Once the stalemate of trench warfare set in during the autumn of 1914 it was not long before the British Expeditionary Force established a policy of dominating No Man’s Land. This may have been through patrols quietly crossing No Man’s Land to try and gather some intelligence on the enemy’s positions, or it could be in the form of a raid.
Above: 1/8th King’s (Liverpool) Regiment raiding party following a raid at Wailly, France, on the night of 17/18 April 1916. (IWM Q510).
Raids could be small affairs, or at the other end of the scale one staged on Vimy Ridge by the Canadian 4th Division in the early hours of 1 March 1917 was exceptionally large. The Canadians used four battalions (54th, 72nd, 73rd and 75th) to provide 1,700 men for the raid. Unfortunately gas released nearly three hours before the raid drifted back into their trenches. Unfortunately the noise made by the affected Canadians alerted the Germans who opened a fierce artillery bombardment causing heavy casualties. British shells dropping short also caused casualties when the Canadians later advanced through No Man’s Land. The German wire then proved to be a major obstacle, with casualties mounting further as the Canadians tried to cut their way through in the face of a hail of machine gun and rifle fire. The raid was a complete failure that cost almost 700 casualties, including two battalion commanders being killed. Such was the carnage that a local truce was arranged on the 3rd to allow the bodies of the dead to be recovered; the Germans agreeing to carry them to the half-way point of No Man’s Land, from where the Canadians would take them back to their own lines.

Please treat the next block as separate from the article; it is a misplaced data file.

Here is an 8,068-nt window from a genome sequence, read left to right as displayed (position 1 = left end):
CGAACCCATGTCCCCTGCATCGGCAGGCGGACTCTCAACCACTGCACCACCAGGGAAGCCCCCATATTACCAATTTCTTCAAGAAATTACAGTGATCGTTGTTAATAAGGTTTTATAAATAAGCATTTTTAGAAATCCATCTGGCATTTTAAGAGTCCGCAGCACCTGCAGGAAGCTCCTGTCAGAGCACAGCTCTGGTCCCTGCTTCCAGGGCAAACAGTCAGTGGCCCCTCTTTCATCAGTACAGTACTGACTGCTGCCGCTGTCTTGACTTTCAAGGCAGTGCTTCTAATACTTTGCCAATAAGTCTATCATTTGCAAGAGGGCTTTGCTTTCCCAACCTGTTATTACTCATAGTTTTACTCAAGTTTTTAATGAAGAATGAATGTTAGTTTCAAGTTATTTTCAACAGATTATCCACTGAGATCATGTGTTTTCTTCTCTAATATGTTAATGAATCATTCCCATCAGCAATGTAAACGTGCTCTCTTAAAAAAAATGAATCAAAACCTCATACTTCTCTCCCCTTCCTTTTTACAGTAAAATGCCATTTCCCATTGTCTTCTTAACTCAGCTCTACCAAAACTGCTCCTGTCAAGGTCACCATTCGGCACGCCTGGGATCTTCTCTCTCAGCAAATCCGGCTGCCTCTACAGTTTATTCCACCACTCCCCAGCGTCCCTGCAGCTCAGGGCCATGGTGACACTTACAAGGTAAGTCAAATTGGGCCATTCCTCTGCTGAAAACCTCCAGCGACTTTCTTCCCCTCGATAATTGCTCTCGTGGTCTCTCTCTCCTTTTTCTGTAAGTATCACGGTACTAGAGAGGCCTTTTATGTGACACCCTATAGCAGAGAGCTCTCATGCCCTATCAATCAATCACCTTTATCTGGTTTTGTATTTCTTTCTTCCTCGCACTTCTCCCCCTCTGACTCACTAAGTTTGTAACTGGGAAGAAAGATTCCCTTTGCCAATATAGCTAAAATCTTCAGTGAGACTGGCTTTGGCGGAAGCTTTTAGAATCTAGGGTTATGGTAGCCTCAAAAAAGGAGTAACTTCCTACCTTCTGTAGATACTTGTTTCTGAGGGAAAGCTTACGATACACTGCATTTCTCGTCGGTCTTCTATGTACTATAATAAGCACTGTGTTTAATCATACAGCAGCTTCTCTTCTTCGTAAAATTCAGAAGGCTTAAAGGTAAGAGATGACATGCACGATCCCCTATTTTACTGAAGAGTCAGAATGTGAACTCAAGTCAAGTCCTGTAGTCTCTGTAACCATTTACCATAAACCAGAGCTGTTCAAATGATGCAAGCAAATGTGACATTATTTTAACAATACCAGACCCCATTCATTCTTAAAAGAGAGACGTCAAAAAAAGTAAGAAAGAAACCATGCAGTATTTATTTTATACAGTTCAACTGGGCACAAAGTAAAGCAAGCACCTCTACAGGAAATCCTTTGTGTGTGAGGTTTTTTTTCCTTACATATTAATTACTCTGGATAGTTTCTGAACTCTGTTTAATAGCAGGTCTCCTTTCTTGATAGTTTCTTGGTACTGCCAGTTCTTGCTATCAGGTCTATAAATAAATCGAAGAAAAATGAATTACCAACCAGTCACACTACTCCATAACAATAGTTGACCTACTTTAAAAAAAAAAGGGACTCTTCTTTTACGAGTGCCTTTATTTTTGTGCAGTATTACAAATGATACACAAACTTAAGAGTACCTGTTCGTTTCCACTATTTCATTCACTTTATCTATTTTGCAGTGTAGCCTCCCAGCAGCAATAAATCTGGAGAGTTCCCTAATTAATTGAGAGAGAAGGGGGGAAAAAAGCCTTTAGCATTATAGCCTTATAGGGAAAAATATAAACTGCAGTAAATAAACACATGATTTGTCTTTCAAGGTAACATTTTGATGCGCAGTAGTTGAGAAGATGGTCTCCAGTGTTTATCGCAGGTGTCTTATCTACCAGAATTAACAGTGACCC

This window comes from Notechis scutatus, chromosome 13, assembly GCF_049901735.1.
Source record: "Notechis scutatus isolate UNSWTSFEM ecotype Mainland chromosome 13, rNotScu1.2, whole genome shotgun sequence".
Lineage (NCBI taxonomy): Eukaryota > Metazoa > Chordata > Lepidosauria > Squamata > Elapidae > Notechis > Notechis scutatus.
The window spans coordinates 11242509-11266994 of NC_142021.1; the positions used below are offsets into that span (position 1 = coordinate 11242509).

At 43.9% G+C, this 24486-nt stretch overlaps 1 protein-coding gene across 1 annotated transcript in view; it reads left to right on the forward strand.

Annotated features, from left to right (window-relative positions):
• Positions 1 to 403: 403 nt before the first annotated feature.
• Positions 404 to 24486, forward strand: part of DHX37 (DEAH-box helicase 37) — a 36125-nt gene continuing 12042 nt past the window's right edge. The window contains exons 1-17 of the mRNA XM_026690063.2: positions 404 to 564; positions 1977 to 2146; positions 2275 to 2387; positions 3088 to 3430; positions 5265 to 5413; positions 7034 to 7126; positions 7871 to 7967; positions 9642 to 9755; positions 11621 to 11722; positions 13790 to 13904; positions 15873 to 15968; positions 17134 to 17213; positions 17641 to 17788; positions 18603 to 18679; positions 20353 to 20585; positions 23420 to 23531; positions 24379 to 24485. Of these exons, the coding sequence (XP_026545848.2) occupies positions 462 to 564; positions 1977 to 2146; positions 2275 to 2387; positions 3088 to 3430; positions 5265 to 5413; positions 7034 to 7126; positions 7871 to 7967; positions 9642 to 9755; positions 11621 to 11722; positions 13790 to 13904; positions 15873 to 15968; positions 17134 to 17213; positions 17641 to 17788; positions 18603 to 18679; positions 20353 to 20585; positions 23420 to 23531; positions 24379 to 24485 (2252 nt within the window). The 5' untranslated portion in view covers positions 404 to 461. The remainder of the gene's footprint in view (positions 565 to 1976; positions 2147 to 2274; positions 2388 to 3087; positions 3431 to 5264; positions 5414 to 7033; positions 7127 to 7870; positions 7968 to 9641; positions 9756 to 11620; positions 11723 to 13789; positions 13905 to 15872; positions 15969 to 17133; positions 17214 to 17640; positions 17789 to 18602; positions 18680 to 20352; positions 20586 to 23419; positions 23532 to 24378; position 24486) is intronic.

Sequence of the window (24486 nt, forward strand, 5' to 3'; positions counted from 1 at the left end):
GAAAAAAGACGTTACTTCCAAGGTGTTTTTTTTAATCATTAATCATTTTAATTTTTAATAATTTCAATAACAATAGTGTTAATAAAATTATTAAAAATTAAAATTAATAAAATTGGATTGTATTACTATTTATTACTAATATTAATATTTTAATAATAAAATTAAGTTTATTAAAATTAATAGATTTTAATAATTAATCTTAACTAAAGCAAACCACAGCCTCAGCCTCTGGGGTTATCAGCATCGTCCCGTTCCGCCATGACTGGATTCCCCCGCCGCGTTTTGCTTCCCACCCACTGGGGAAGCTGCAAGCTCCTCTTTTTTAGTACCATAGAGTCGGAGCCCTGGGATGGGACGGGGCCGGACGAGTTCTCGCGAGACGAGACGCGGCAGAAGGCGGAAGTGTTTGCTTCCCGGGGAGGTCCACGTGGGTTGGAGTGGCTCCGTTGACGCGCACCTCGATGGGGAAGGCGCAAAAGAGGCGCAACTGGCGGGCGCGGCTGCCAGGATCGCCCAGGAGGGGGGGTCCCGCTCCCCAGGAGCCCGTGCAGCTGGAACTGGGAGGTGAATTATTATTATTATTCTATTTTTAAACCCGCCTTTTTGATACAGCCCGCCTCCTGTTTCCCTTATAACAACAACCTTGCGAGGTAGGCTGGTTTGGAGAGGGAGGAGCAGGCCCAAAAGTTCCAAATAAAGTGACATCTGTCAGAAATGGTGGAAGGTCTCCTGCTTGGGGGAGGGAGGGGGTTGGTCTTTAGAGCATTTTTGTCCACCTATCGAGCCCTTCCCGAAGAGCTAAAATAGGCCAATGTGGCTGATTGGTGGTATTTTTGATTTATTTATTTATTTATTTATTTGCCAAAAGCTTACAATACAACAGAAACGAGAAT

The 51st (Highland) Division (divisional sign above) also undertook its fair share of raiding and after a very strenuous period in early 1918, when they suffered over 7,000 casualties in the German Offensive near Bapaume, and immediately afterwards at the Battle of the Lys, they were finally withdrawn for a short period of rest. Then, on 6 May, they took over the line just north of Arras; an area well-known to those who had been with the division in 1916 and 1917. Now a relatively quiet sector the division spent the next weeks working on defences, while sending out at least six patrols nightly to gather intelligence and dominate No Man’s Land. One very successful patrol was on the night of 13-14 June when Lieutenant Astley and four men of the 6th (Morayshire) Battalion, Seaforth Highlanders, surprised a seven-man German patrol and captured them all.